In N.M., Clark says he's the 'hombre' to beat Bush
ALBUQUERQUE -- Declaring himself "one tough hombre," retired General Wesley K. Clark swung through Oklahoma, New Mexico, and Arizona yesterday, targeting those states in his bid to win Democratic delegates in voting today as a Washington outsider.
Clark addressed an animated crowd of about 100 in the courtyard of a Hispanic cultural center here in New Mexico's largest city, peppering his standard stump recitation of his life story and values with Spanish phrases spoken with an Arkansas accent.
At an event later in the day in Tucson, he was greeted by a couple of hundred supporters outside the Old County Courthouse.
"If you like what's going on in Washington today, if you are comfortable with that, tell your friends and neighbors to go vote for a Washington politician," Clark told supporters in Albuquerque. "I'm not part of the Washington problem. I'm the solution to the Washington problem."
The event was the second in a day of hopscotching across the three Western states, which his campaign has targeted as most likely to produce a Clark victory of the seven states that vote today. Regardless, his campaign operatives have vowed to compete at least through contests in Virginia, Wisconsin, and Tennessee in the next two weeks.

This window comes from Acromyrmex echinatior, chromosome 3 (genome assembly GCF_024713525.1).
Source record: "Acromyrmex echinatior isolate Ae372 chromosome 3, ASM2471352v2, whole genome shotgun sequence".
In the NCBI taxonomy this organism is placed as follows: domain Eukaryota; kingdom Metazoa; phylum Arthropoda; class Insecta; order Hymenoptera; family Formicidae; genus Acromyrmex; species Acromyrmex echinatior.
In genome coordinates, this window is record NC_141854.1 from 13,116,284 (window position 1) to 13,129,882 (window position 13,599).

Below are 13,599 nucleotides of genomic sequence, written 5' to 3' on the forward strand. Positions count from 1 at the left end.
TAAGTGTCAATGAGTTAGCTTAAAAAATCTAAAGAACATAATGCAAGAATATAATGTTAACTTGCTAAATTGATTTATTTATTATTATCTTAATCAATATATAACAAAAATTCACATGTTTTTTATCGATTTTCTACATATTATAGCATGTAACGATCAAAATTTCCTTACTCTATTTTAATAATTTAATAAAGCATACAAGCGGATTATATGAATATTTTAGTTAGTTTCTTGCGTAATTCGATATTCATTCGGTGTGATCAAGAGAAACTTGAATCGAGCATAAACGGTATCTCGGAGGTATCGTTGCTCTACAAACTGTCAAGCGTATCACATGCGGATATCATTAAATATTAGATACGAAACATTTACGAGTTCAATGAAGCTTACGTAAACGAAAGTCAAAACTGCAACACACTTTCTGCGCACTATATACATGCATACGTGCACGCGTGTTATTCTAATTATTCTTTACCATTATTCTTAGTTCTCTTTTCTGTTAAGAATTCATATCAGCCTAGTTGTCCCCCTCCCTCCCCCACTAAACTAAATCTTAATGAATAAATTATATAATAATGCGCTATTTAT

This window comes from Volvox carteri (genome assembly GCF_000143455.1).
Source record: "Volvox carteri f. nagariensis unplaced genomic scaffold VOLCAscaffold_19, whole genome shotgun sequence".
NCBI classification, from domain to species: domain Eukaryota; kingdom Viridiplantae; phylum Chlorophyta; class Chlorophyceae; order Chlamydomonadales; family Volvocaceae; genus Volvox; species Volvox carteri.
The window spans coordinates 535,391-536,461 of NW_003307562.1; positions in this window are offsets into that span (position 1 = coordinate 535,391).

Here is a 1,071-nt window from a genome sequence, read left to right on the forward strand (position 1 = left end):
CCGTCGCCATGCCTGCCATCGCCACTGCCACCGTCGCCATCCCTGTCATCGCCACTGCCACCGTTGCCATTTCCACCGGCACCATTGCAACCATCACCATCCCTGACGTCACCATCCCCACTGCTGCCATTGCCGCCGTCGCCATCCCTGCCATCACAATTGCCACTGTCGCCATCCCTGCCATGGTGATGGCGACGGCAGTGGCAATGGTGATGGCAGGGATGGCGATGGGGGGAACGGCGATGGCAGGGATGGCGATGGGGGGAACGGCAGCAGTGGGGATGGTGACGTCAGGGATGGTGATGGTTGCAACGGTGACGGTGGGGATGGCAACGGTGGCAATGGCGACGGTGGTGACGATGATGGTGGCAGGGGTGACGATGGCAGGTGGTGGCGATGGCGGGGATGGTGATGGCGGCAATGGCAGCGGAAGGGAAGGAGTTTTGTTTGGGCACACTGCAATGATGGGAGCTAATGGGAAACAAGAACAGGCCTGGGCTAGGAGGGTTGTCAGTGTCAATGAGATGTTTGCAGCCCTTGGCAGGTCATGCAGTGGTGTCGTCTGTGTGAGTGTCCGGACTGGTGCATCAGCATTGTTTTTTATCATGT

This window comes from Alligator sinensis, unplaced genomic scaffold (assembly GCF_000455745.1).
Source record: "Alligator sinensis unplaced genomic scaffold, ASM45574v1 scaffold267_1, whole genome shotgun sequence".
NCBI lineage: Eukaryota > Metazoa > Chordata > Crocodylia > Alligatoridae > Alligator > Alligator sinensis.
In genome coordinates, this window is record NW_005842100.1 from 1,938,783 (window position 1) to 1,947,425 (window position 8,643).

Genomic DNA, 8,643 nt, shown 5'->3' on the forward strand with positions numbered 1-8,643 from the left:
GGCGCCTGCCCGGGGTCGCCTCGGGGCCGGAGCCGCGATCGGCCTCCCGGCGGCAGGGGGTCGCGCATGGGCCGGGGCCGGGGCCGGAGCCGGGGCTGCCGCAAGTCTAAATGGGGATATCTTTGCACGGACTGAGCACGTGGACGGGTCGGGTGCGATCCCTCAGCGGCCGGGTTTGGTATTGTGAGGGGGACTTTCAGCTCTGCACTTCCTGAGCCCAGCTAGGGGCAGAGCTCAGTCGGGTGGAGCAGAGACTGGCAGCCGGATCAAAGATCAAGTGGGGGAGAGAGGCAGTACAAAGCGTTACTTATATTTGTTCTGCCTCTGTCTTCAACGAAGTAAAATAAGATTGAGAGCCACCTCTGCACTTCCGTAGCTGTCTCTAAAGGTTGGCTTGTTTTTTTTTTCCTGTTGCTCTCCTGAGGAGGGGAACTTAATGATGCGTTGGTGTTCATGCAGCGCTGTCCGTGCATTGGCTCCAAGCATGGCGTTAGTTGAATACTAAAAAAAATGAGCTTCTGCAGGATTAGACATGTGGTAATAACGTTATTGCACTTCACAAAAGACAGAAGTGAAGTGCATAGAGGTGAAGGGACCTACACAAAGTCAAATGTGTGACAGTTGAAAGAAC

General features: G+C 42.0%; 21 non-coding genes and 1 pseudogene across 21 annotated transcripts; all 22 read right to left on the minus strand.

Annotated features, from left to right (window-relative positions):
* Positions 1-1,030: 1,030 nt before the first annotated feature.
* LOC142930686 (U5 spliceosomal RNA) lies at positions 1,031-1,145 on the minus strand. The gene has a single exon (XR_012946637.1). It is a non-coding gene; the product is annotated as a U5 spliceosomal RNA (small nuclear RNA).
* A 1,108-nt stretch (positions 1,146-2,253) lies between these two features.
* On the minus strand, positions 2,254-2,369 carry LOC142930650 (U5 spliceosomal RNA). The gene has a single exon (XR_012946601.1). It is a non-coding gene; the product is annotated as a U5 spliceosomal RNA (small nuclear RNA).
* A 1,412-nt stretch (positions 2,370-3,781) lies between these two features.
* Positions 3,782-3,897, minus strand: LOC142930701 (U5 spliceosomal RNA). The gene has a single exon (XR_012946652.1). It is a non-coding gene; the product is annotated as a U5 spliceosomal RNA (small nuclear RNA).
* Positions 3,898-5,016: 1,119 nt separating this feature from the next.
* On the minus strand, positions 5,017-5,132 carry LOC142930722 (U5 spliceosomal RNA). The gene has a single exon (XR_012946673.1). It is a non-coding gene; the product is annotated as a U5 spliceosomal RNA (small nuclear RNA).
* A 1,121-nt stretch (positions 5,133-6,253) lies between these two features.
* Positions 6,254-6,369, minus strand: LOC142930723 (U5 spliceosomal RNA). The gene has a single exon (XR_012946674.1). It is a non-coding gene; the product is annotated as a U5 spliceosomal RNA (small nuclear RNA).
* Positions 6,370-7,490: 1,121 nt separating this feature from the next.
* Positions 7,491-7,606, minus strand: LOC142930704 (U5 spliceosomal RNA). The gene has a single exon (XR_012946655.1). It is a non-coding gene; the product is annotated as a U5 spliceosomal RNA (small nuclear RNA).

The campaign has been running television ads in six states with caucuses or primaries today, and Clark spent parts of two days last week in South Carolina. But he has focused on New Mexico, Arizona, and Oklahoma since North Carolina Senator John Edwards, who was born in South Carolina, finished second in the Iowa caucuses on Jan. 19, said Chris Lehane, a Clark campaign adviser.
He said that campaign strategists viewed Edwards's strength in the Palmetto State as similar to Senator John F. Kerry's in New Hampshire: Once each candidate demonstrated that they were a legitimate candidate, state voters tended to view them as favored sons.
Speaking in Albuquerque, Clark predicted Republicans would make personal attacks during the fall campaign and said only a "tough hombre" could stand up to them.
"I am one tough hombre," he said.
Robert Schlesinger can be reached at firstname.lastname@example.org.
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